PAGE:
John’s fuel light flashes several times, but he seems unconcerned so I hope it’s just a mechanical fault. I’d like to think the two big drums in the back are full of petrol, but I’m pretty sure it’s rakia, a potent traditional liquor that made me cough up my insides when I tried a sip.
The sky is cloudy and many of the peaks around us are hard to see. Near the top of the pass the clouds sit below us and block any view of the slope below. At the bottom of the mountain the road levels and John speeds up. After travelling so slowly for so long the jump to 50kmh feels rebellious. John’s English is good and I spend most of the trip asking him all sorts of questions about Theth, tourism, the government, communism, life in Albania and, of course, the Mafia. The Albanian Mafia, one of the most powerful in the world, still operates, but with less control and influence than it once had.
There is less traffic than during our trip to Theth until we near some villages and see a lot of smartly-dressed people walking along the road. Not far from where I saw the donkey two days ago we pass a Nun in a starch white outfit and shiny black shoes walking on the side of the work. “They are going to church,” John tells us. I’d forgotten it was Sunday.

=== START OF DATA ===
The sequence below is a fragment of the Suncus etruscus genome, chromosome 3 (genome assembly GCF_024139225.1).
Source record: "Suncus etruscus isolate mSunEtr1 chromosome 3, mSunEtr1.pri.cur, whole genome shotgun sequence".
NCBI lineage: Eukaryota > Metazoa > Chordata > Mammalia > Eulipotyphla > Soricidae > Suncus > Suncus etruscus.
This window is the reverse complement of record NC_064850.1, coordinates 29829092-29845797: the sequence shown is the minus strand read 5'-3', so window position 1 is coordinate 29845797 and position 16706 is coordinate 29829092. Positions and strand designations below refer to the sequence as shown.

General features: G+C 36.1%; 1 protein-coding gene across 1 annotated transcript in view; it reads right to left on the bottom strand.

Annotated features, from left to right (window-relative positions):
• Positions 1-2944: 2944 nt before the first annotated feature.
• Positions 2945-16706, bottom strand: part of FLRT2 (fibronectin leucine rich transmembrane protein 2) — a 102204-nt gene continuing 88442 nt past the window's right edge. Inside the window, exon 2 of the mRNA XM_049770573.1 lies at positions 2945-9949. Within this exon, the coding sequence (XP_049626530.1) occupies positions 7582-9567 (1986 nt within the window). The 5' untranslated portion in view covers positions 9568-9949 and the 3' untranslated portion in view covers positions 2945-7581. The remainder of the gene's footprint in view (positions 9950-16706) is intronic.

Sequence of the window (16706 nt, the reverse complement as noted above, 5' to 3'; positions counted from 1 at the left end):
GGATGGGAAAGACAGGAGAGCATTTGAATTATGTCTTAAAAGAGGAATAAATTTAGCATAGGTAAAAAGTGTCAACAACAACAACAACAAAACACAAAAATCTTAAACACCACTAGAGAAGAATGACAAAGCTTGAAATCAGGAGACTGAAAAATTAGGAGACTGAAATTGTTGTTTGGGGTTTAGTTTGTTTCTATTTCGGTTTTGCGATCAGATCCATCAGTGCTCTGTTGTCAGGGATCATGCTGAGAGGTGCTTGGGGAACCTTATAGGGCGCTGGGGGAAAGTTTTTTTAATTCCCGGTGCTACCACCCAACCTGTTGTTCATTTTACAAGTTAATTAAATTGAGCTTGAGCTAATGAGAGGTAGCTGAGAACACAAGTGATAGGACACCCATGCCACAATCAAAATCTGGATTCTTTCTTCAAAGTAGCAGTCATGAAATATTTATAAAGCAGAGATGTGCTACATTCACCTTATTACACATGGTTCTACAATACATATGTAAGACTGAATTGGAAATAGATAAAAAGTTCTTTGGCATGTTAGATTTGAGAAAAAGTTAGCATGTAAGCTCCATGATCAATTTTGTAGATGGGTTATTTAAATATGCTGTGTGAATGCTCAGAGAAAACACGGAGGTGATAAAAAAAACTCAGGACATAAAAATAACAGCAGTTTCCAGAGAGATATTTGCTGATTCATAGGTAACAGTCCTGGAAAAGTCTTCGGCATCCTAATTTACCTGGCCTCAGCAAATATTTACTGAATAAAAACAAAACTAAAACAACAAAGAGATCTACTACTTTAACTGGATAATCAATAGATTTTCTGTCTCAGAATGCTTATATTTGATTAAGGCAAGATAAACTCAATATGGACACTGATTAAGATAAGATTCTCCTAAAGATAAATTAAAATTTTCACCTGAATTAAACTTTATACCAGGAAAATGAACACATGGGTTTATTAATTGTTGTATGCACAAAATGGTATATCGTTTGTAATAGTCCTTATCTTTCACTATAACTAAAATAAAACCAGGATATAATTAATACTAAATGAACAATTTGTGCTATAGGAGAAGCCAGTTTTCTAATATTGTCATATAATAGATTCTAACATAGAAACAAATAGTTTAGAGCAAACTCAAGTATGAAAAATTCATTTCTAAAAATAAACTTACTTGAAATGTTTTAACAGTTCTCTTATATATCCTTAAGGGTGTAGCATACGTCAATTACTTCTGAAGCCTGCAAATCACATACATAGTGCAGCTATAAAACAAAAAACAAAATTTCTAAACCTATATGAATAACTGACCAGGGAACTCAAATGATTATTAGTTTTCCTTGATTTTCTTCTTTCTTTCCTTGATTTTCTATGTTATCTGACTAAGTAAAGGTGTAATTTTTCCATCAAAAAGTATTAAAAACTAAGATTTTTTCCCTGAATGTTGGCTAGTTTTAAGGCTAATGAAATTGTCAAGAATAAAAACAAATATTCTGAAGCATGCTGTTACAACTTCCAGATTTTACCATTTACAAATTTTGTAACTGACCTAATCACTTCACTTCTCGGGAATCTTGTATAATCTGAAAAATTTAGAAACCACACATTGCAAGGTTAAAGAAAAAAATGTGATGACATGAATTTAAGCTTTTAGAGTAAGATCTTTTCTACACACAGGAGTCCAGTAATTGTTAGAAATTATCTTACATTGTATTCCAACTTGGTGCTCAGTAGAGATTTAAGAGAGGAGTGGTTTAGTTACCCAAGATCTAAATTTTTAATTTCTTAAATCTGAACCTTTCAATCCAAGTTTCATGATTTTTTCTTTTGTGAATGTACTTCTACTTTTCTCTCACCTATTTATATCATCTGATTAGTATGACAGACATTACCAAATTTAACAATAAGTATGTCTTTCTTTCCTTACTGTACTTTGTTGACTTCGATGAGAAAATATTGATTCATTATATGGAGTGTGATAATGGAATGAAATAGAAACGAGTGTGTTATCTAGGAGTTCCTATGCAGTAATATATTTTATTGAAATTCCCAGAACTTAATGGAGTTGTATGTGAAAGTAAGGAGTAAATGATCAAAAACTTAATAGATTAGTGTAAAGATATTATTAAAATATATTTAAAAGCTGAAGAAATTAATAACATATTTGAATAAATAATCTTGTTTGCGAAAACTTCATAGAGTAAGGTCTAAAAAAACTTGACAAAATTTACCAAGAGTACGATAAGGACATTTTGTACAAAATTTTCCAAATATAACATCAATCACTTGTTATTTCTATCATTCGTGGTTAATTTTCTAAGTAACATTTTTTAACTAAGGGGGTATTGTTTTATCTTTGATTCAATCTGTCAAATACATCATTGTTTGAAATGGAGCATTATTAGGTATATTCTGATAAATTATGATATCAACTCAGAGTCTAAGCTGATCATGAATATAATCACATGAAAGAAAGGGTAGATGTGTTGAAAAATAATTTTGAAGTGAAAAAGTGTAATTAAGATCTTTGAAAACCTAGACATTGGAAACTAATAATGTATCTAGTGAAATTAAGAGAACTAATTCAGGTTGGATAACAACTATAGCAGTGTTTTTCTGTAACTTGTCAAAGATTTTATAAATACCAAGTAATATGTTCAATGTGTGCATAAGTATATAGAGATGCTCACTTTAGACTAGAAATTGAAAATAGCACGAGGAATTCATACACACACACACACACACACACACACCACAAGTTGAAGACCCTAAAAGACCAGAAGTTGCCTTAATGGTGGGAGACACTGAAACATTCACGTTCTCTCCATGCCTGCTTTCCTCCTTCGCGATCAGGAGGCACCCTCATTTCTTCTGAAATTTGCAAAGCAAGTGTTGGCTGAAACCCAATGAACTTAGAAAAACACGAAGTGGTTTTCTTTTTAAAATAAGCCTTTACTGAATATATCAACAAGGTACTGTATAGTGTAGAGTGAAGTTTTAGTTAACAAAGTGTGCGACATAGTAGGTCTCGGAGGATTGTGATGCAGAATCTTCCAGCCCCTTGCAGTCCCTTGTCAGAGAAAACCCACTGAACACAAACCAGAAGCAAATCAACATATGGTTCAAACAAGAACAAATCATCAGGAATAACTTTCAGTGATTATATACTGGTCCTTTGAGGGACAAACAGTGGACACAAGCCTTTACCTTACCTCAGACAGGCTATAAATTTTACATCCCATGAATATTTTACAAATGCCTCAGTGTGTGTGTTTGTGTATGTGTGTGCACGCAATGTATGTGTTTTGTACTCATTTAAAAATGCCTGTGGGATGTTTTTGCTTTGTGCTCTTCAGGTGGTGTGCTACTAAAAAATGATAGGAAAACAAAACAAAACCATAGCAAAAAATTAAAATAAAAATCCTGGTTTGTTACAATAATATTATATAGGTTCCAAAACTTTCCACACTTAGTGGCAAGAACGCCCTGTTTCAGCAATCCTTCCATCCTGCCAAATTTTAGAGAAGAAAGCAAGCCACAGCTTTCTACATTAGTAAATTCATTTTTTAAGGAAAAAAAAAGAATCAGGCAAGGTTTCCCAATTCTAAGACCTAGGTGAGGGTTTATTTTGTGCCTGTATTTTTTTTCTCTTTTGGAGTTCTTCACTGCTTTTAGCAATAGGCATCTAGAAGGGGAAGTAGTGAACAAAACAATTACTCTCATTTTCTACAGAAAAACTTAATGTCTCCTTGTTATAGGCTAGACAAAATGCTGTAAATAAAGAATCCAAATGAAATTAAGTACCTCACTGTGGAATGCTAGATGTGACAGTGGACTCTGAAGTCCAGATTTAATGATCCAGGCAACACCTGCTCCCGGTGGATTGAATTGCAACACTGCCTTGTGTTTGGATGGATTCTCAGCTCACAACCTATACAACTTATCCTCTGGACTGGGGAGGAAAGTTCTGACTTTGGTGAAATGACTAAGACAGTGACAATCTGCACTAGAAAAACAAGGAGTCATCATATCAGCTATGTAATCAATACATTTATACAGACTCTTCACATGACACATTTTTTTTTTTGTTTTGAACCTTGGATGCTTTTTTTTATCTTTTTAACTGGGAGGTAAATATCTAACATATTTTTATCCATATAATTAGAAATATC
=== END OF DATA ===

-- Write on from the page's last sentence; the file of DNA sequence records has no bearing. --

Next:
At one town we stop at a café across from a church. There are lots of people waiting outside. Most women are in dresses and the men in shirts and slacks. Some are wearing ties. There are lots of parked Mercedes. John orders rakia, finishes it quickly, and we are back on the road.
We have not been driving long when a motorbike carrying two people comes around the corner travelling on our side of the road. It swerves to miss us and I immediately think “that could have ended badly”. Then John slows down. He is looking in the rearview mirror. The bike has crashed on the next corner. It takes a while for him to come to a stop, as if he can’t decide whether to check on them or not. He eventually gets out, walks down the road and calls out. A few minutes later John comes back and doesn’t look impressed. “They were shouting at me and I say ‘why are you in the middle of the road?’” I turn around and can see the couple standing. Some other cars have stopped. John is quiet for a while.
While there doesn’t seem to be many road rules observed in Albania, there are certain displays of etiquette, for example when a driver is about to overtake, they flash their lights to alert the car in front and probably the car coming the other direction (which is often scarily close). The closer to the city we get, the more nerve-wracking this behaviour becomes. We overtake several trucks with cars coming from the other way in sight. When John overtakes another truck as we approach a crest, I grip my seat and feel my eyes widen. I wonder how strong that rakia was he drank at the café.
Just after 11am John drops us right back where we started.